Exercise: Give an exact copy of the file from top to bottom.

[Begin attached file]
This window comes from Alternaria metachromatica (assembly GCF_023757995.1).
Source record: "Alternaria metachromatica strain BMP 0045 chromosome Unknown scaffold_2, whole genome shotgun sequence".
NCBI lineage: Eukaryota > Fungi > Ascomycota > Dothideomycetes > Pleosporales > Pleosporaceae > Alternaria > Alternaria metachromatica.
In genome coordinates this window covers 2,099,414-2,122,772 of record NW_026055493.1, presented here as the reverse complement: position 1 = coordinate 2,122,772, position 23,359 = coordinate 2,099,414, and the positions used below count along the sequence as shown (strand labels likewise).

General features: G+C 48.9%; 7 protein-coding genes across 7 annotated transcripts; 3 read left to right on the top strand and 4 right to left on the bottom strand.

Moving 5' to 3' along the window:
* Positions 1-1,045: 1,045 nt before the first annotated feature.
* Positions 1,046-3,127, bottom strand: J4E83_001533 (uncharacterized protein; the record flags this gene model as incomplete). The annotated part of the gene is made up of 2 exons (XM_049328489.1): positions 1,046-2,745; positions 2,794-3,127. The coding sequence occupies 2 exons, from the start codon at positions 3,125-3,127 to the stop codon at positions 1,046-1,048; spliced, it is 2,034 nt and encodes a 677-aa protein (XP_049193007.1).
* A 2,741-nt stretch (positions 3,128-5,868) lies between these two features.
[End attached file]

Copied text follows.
This window comes from Alternaria metachromatica (assembly GCF_023757995.1).
Source record: "Alternaria metachromatica strain BMP 0045 chromosome Unknown scaffold_2, whole genome shotgun sequence".
NCBI lineage: Eukaryota > Fungi > Ascomycota > Dothideomycetes > Pleosporales > Pleosporaceae > Alternaria > Alternaria metachromatica.
In genome coordinates this window covers 2,099,414-2,122,772 of record NW_026055493.1, presented here as the reverse complement: position 1 = coordinate 2,122,772, position 23,359 = coordinate 2,099,414, and the positions used below count along the sequence as shown (strand labels likewise).

General features: G+C 48.9%; 7 protein-coding genes across 7 annotated transcripts; 3 read left to right on the top strand and 4 right to left on the bottom strand.

Moving 5' to 3' along the window:
* Positions 1-1,045: 1,045 nt before the first annotated feature.
* Positions 1,046-3,127, bottom strand: J4E83_001533 (uncharacterized protein; the record flags this gene model as incomplete). The annotated part of the gene is made up of 2 exons (XM_049328489.1): positions 1,046-2,745; positions 2,794-3,127. The coding sequence occupies 2 exons, from the start codon at positions 3,125-3,127 to the stop codon at positions 1,046-1,048; spliced, it is 2,034 nt and encodes a 677-aa protein (XP_049193007.1).
* A 2,741-nt stretch (positions 3,128-5,868) lies between these two features.